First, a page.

While obesity rates in the United States continue to rise, one must wonder if being desensitized to the sight of obese people is lessening our motivation to eat healthy and make it to the gym. A recent study conducted at the University of Colorado-Boulder has revealed that obese men and women who are exposed to skinnier individuals within their community are more likely to report being less satisfied with their life compared to obese people who are usually exposed to other obese people.

“The most interesting finding for us was that, in U.S. counties where obesity is particularly prevalent, being obese has very little negative effect on one’s life satisfaction,” Philip M. Pendergast, a doctoral student in sociology at the University of Colorado-Boulder, said in a statement. “In addition, we found that being ‘normal weight’ has little benefit in counties where obesity is especially common. This illustrates the importance of looking like the people around you when it comes to satisfaction with life.”

Pendergast and his colleague Tim Wadsworth used a sample of 1.3 million people living in the United States to help gather their data. The research team evaluated the overall satisfaction with life in each county, paying special attention to which county had high and low obesity rates. Initial results found that severely obese men and women have 20 percent and 43 lower odds of reporting that they are “very satisfied” with their lives compared to men and women who do not struggle with obesity.

Men who move from a county with an obesity rate of 24 percent to a county with an obesity rate of 46 percent eliminated a 79 percent gap between severely obese and non-obese men who report being “very satisfied” with their lives. Among women who move from a county with high obesity rates to a county with lower obesity rates, the gap between a “very satisfied” life was only reduced by about 60 percent. This suggests that obese women are more likely to be emotionally affected by seeing her physically fit counterparts compared to obese men.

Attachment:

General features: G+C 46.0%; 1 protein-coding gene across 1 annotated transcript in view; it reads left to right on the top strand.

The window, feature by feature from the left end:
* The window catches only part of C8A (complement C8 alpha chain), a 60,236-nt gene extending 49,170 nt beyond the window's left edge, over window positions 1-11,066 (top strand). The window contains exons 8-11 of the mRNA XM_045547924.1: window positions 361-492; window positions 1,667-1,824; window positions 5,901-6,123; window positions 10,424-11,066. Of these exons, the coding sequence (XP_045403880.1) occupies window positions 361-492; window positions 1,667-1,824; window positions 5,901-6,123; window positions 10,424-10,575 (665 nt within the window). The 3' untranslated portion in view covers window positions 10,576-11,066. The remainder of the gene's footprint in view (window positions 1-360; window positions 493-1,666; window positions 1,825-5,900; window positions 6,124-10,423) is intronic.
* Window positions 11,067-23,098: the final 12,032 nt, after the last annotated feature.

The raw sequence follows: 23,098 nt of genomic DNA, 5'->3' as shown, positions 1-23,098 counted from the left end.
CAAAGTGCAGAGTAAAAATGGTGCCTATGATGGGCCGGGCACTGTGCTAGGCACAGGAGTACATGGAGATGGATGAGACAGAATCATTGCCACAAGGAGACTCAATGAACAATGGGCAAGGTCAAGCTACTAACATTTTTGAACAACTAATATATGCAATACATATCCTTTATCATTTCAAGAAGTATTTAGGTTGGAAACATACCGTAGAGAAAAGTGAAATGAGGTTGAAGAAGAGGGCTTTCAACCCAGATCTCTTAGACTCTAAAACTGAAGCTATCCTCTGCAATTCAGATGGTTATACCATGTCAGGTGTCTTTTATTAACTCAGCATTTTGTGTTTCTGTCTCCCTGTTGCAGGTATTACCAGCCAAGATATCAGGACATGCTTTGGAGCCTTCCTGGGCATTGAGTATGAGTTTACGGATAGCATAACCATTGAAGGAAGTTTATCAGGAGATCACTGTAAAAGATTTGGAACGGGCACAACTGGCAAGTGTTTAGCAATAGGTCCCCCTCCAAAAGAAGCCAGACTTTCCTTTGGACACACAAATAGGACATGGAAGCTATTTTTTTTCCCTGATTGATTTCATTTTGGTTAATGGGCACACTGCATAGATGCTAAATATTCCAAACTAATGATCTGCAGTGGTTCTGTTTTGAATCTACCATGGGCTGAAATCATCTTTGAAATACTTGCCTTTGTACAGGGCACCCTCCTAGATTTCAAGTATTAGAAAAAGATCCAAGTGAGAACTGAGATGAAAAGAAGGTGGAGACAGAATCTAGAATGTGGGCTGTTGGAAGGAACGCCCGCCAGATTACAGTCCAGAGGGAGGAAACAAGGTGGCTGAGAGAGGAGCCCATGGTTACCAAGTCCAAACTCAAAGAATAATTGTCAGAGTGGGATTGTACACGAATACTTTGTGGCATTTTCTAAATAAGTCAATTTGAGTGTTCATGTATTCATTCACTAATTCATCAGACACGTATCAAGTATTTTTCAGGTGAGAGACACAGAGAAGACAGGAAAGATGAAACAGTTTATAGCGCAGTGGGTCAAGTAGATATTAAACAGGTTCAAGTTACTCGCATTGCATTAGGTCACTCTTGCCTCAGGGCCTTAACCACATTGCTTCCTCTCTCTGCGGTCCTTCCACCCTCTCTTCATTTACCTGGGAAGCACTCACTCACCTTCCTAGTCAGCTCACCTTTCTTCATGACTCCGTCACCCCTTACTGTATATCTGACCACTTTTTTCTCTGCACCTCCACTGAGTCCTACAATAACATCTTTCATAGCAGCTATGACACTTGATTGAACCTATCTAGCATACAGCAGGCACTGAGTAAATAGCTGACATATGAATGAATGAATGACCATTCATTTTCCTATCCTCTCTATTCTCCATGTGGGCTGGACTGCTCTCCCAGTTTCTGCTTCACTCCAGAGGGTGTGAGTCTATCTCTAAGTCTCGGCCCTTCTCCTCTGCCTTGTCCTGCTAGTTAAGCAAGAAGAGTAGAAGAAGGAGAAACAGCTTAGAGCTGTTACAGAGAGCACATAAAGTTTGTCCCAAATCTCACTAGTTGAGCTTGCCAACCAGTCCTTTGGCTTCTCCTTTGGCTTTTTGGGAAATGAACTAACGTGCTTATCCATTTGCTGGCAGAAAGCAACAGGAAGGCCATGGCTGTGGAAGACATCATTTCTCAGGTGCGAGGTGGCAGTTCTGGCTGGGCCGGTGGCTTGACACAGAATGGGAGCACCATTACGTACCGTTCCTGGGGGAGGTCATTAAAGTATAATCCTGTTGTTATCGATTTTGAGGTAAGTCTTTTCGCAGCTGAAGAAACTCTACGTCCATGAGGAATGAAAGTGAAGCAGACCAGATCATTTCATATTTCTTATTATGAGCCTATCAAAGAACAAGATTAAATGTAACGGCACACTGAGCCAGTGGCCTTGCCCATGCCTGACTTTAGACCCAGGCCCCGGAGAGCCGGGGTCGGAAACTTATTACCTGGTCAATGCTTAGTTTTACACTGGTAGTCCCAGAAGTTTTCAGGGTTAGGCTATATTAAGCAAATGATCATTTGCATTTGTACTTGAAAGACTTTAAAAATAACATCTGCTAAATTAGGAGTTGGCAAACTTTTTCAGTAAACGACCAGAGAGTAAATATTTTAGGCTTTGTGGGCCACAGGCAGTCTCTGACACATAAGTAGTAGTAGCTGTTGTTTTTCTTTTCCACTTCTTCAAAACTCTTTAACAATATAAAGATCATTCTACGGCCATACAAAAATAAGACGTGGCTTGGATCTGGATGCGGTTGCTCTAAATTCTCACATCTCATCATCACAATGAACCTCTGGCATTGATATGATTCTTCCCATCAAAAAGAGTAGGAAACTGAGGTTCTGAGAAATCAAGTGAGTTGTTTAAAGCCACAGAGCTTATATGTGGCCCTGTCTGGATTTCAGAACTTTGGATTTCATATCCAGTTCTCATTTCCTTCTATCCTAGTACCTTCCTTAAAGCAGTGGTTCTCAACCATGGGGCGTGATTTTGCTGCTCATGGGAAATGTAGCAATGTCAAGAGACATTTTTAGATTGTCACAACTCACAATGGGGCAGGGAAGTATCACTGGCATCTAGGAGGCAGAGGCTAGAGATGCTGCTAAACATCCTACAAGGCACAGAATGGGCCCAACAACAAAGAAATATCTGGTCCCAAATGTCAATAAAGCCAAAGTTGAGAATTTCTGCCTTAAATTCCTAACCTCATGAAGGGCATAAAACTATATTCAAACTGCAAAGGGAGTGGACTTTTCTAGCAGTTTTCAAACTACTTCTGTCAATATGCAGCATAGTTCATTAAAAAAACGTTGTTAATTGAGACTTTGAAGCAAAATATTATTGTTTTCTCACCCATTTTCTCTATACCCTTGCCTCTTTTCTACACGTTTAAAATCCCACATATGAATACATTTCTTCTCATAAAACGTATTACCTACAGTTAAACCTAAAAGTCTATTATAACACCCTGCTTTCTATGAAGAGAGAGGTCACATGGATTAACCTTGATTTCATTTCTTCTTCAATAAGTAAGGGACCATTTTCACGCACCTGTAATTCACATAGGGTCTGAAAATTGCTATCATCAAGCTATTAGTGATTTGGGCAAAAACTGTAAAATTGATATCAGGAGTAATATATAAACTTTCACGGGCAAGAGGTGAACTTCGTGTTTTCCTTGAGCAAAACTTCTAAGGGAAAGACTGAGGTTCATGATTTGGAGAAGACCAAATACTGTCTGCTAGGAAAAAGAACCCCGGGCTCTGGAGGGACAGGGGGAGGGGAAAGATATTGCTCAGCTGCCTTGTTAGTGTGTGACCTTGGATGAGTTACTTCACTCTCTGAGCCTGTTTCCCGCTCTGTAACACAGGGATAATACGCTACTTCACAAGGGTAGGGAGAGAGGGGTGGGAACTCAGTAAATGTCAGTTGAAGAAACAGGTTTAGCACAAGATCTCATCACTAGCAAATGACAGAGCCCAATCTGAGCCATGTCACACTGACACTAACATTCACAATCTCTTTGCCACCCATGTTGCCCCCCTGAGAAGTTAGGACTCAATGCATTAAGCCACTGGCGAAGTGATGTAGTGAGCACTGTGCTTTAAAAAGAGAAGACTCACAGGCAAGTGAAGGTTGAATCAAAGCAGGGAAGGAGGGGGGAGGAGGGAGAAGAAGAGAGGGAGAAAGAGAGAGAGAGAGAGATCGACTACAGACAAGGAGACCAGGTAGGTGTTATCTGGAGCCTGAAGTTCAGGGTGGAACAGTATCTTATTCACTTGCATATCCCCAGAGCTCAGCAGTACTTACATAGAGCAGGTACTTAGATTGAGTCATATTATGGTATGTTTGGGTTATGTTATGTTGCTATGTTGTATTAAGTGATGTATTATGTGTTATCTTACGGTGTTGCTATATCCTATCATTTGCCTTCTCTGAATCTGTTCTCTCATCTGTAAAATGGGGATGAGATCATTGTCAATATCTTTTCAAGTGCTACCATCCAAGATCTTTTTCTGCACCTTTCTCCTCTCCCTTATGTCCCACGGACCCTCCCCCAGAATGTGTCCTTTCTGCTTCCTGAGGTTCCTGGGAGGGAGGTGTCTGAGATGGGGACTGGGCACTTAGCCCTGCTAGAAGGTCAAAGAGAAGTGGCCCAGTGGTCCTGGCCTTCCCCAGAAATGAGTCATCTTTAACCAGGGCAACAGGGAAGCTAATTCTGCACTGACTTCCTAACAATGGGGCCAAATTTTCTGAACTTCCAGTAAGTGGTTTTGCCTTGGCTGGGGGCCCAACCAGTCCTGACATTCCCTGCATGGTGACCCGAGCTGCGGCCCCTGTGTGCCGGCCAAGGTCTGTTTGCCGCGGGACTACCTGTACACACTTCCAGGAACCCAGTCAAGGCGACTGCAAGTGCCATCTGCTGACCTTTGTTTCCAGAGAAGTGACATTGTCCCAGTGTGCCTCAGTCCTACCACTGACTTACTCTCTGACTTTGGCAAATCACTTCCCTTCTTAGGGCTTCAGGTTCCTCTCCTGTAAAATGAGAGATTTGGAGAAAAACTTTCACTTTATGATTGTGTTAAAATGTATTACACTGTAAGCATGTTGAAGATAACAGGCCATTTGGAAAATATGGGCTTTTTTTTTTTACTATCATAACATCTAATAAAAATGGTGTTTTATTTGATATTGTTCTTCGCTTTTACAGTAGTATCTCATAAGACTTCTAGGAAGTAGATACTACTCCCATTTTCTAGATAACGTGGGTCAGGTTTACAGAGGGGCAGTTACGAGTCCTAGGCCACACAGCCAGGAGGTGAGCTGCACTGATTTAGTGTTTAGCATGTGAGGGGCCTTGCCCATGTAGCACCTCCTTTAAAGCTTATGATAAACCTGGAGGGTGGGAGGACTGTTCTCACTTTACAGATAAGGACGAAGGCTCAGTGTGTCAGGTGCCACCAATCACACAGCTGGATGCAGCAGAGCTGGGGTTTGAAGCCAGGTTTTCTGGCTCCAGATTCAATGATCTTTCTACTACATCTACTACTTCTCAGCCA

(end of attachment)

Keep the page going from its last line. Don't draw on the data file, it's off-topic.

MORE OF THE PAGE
“Where obesity is more common, there is less difference among obese, severely obese, and non-obese individuals’ life satisfaction, but where obesity is less common, the difference in life satisfaction between the obese (including the severely obese) and non-obese is greater,” Pendergast said. “In that light, obesity in and of itself, does not appear to be the main reason obese individuals tend to be less satisfied with their lives than their non-obese peers. Instead, it appears to be society’s response to or stigmatization of those that are different from what is seen as ‘normal’ that drives this relationship.”

Researchers were especially concerned about their findings due to the impact this can have on the country’s increasing obesity rates. As the emotional cost of being obese decreases over time because men and women are more use to seeing other obese people, they fear the motivation to get or stay thin will also decrease.

“Our findings demonstrate that where obesity is most prevalent, the difference in life satisfaction between the obese and non-obese is smaller for women and almost non-existent for men,” Pendergast added. “The same relationship is likely to exist over time and, as such, the emotional cost and advantage of obesity and non- obesity, respectively, may be decreasing as the prevalence of obesity increases. If this is the case, then some of the motivation for remaining thin is lessening over time, perhaps offering further insight into why obesity prevalence has increased so dramatically in recent years.”

Source: Wadsworth T, Pendergast P. Obesity (Sometimes) Matters The Importance of Context in the Relationship between Obesity and Life Satisfaction. Journal of Health and Social Behavior. 2014.